Sophie Monks Kaufman


Last Summer – first-look review

French provocateur Catherine Breillat returns with strange film about a transgressive sexual relationship between a middle-aged lawyer and her teenage stepson.

French provocateur Catherine Breillat is back with her first film in ten years. Adapted from the 2019 Danish film, Queen of Hearts, it is a dose of amusing hot trash in which a woman simply cannot stop having sex with her stepson. 51-year-old Léa Drucker plays Anne, a brilliant lawyer whose job is to protect children, unless they happen to be Théo (Samuel Kircher), her husband’s previously estranged 17-year-old son whose invitation back into his dad’s life comes with a side of dangerous liaisons.

Adding a queasy layer to the film is the fact that Kircher, like his character, was 17 at the time of a shoot that features full-bore sex scenes with a woman three times his age. This review is written with an awareness that we may be hearing more from Kircher about the experience over the decades to come, echoing Caroline Ducey, the star of Breillat’s explicit 1999 film Romance, who has gone public about her unpleasant experiences on set.

Which isn’t to say that Last Summer isn’t entertaining or nuanced. Anne is presented as a no-nonsense, bourgeois woman whose life all but gleams with respectability. Husband Pierre (Olivier Rabourdin) is preoccupied with work and their sex-life is comfortable rather than erotic. When he starts to touch her, she asks if he wouldn’t rather rest. When he persists, she monologues through the entire tryst, telling him that she likes his lived-in body that has lost its youthful firmness. Anne and Pierre have adopted twin Asian-American girls whose happy energy forms a pleasant, irrelevant background buzz.

Théo is introduced as a teenage tearaway, he has a police record and is antagonistic towards his hitherto-absentee father. He and Anne’s illicit bond begins after he breaks into the family home and lets the blame fall on anonymous burglars. Anne figures out that it was him, but agrees not to tell Pierre on the condition that he joins in with family life.

There follows bucolic sequences that, at a squint, could pass as wholesome family bonding, as Anne, Théo and the twins go swimming in a river. The camera alerts us to the fact that things are not platonic by capturing the main protagonists in such intense close-up that it is obscene – drinking in the freckles that dot her entire body and filling the frame with his quivering scornful mouth.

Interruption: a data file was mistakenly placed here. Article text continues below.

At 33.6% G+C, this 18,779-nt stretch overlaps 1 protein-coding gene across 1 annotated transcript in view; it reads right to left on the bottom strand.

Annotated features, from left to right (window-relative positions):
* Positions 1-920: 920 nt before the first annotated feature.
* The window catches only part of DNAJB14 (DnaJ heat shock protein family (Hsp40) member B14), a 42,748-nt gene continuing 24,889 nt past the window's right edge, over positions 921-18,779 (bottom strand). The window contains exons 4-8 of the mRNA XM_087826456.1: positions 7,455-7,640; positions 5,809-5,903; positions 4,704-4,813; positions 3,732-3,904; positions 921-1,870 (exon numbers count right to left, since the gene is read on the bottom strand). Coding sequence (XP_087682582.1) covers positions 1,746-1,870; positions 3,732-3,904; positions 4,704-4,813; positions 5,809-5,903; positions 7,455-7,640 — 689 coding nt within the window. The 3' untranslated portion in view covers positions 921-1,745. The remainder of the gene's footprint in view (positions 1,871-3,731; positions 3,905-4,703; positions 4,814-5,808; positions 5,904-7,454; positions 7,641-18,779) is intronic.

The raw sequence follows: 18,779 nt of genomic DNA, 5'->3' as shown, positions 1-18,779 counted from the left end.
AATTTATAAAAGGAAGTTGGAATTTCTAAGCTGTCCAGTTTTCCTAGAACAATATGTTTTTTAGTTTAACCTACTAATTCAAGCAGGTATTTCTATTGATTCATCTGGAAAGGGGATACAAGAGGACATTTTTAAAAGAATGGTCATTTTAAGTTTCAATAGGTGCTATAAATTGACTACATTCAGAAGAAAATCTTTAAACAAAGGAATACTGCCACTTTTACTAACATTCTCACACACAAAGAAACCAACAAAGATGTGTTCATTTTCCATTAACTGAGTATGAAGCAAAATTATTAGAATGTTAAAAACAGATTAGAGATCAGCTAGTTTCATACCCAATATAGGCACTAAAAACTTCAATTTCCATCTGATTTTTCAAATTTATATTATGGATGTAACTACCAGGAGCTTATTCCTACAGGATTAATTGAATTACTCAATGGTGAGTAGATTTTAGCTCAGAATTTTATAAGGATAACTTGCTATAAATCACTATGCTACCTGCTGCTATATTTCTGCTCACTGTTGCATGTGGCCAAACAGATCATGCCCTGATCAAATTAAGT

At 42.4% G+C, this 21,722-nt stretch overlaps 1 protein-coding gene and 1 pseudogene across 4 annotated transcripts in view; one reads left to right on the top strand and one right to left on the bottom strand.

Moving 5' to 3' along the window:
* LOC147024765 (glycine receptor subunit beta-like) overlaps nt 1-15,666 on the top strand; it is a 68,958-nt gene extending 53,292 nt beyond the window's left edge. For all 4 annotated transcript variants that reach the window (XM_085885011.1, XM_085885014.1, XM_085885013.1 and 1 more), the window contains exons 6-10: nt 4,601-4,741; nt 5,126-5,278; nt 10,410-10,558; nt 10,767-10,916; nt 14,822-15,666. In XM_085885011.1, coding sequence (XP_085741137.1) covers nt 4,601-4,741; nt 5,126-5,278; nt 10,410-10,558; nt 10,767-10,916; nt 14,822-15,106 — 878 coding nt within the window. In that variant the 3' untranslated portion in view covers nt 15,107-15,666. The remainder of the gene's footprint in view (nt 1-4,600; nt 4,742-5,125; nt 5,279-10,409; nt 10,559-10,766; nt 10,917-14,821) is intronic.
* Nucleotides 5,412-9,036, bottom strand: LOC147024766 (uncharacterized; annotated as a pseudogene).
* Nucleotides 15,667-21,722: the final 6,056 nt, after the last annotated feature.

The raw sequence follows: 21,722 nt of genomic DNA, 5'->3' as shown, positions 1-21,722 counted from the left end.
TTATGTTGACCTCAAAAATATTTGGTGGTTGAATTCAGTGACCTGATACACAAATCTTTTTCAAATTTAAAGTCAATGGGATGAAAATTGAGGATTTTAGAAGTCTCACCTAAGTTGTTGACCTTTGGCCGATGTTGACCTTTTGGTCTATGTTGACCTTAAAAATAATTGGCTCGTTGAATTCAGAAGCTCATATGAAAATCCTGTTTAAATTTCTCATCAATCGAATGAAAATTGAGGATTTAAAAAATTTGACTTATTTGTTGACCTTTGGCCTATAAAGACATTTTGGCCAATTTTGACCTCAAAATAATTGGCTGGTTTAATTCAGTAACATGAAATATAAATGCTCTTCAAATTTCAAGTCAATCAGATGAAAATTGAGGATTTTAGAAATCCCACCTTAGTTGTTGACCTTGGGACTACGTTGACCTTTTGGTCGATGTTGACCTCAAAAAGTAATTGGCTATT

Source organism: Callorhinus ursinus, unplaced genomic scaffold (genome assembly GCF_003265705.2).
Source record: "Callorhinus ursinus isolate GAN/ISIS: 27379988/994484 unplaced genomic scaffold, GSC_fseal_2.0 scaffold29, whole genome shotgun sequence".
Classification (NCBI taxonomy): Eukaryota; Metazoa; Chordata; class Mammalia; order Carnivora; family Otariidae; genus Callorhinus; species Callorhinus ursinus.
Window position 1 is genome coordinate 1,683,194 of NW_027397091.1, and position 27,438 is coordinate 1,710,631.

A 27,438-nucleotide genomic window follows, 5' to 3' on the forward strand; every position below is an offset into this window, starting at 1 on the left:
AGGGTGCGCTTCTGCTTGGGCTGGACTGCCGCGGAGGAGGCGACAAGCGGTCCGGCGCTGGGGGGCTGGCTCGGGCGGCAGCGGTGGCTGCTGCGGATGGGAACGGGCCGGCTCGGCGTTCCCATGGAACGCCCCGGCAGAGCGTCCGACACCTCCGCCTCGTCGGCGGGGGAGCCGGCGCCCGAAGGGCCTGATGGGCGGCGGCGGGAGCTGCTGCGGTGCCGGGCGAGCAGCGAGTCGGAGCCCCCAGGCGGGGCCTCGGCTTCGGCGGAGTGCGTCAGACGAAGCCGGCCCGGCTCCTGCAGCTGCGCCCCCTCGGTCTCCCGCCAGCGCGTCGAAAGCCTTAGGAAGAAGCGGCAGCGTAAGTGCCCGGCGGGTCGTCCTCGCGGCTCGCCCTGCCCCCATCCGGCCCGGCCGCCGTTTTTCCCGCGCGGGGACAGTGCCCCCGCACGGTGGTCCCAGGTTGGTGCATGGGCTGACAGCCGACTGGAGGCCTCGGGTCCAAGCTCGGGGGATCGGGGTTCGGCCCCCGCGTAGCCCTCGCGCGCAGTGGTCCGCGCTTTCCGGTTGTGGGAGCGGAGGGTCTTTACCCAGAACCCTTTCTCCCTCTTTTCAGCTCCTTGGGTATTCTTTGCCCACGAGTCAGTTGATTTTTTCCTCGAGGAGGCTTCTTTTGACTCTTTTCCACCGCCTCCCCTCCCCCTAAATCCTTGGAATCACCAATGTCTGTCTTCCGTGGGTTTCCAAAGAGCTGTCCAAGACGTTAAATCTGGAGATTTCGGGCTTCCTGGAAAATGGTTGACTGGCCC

There is a long build-up to their first kiss, and the sexual tension – I dearly regret to say – is palpable. Although most audience members will find their bodies screaming in objection, the fact of the initial transgression makes sense on a primal instinctual level.

Breillat utilises the grammar of comedy, couching this troubling affair as a big ‘Yikes, I had sex with my stepson again’ while Drucker draws on a hysterically shifty mode of performance. She – allegedly a brilliant lawyer – is moronic before Théo’s wildcard seductiveness. He is presented solely through Anne’s eyes as, alternately, irresistible and a danger to the stability of her family life. We are never invited to see from his point of view. He is a cipher, a Lolita perceived by Humbert Humbert at his most deranged with arousal.

Although Breillat tells this tale through Anne’s eyes, she is not uncritical of her leading lady, revealing her to be capable of irredeemable monstrosity. Hints are scattered about the film of an early trauma that may have forged an ambivalent approach to sex. But details are deliberately left vague.

Romance was about a young teacher compensating for the lack of sex in her relationship by entering increasingly dangerous scenarios with kinky strangers. Last Summer is a companion piece to this where the danger comes not from random horndogs, but from the professional and domestic ruin that will follow if Anne’s liaison with Théo becomes public knowledge.

Breillat routinely kneecaps her own stakes by using outrageous comic swerves that, while reaping the pleasure of a shocked laugh, means that the film is evasive, avoiding taking a position on its central relationship beyond: these things can happen. She is infamous for taking a frank approach to taboo subjects so it tracks that she is still pushing the bounds of conventional morality.

In one scene, Anne is berated by Pierre for not showing up to a social event with their friends. (She has been out getting drunk and flirty with Théo). With pure scorn, she barks back that she doesn’t care how things look to “normpaths.” This line may as well be Breillat firing early shots at critics who question her passionate depiction of a troubling relationship. History will be the judge of whether she comes out on top.

Published 26 May 2023

Tags: Cannes Catherine Breillat French Cinema Léa Drucker

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